What is some advice you would have for a new artisan?

Honestly, I think I would just tell people to just start something. Learn from me, it is not always going to come out the correct way the first time. I have learned so much from making things poorly. I have learned all the things not to do. I would even offer my knowledge as a resource for people. I personally will still see people doing something I have not tried before and find myself drawn towards it. My husband tells me I am not allowed to have any more artistic hobbies, but he doesn’t know what he is talking about. Lol!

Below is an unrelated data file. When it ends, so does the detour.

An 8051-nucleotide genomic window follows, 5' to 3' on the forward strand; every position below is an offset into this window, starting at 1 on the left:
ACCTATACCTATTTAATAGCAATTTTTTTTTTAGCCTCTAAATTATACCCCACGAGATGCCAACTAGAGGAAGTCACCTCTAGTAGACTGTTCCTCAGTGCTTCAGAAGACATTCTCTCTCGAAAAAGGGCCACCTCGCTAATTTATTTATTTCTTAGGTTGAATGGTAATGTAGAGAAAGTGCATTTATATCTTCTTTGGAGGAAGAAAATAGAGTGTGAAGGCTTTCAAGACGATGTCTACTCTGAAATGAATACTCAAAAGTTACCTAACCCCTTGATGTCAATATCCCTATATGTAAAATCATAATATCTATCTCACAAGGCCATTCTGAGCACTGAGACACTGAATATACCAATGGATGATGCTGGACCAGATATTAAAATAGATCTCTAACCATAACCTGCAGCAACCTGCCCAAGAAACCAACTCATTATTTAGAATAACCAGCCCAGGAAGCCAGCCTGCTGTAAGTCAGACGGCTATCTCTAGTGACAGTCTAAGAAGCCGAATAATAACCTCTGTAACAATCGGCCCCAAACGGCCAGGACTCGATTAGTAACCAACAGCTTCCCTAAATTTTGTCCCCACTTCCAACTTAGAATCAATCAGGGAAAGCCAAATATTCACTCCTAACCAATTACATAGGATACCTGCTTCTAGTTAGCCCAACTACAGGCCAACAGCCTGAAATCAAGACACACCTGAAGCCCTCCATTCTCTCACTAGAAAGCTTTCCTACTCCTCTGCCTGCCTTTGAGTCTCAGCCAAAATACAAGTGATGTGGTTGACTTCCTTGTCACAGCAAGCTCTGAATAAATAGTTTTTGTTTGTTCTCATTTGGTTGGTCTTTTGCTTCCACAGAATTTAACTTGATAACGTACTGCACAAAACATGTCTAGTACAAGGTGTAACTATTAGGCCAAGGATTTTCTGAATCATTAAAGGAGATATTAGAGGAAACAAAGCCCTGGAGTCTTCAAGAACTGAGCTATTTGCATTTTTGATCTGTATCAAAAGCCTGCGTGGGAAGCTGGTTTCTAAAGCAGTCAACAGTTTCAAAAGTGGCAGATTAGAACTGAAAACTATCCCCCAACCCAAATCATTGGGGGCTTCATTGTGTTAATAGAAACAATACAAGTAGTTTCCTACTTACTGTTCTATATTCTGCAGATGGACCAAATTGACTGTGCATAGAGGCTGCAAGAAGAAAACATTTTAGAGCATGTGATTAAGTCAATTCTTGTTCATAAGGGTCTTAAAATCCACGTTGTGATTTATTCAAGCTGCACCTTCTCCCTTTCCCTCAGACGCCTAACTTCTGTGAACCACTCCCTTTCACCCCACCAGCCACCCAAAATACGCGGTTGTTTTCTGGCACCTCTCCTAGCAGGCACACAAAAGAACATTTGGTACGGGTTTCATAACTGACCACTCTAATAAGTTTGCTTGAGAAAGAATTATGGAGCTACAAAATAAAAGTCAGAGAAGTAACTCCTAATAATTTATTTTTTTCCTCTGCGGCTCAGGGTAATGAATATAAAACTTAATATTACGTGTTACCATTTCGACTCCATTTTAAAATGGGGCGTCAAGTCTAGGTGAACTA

Other people can be your resources as well. The thing is, what i have learned, someone will always be out there who does art “better” than you. You can’t stop doing embroidery because you see someone else’s work being so elaborate. If you like it, then great!

Biggest thing to remember for anyone new to sewing: Wash your fabric before you do anything with it! Serge your seams!!! There are people out there who will help with that!

Written By: Artisans Now!

This is Artisans Now! We interview populace all around in the Kingdom of Atenveldt for their talents and knowledge! Lots of fun, lots of Arts/Science, lots of populace!

August 7, 2021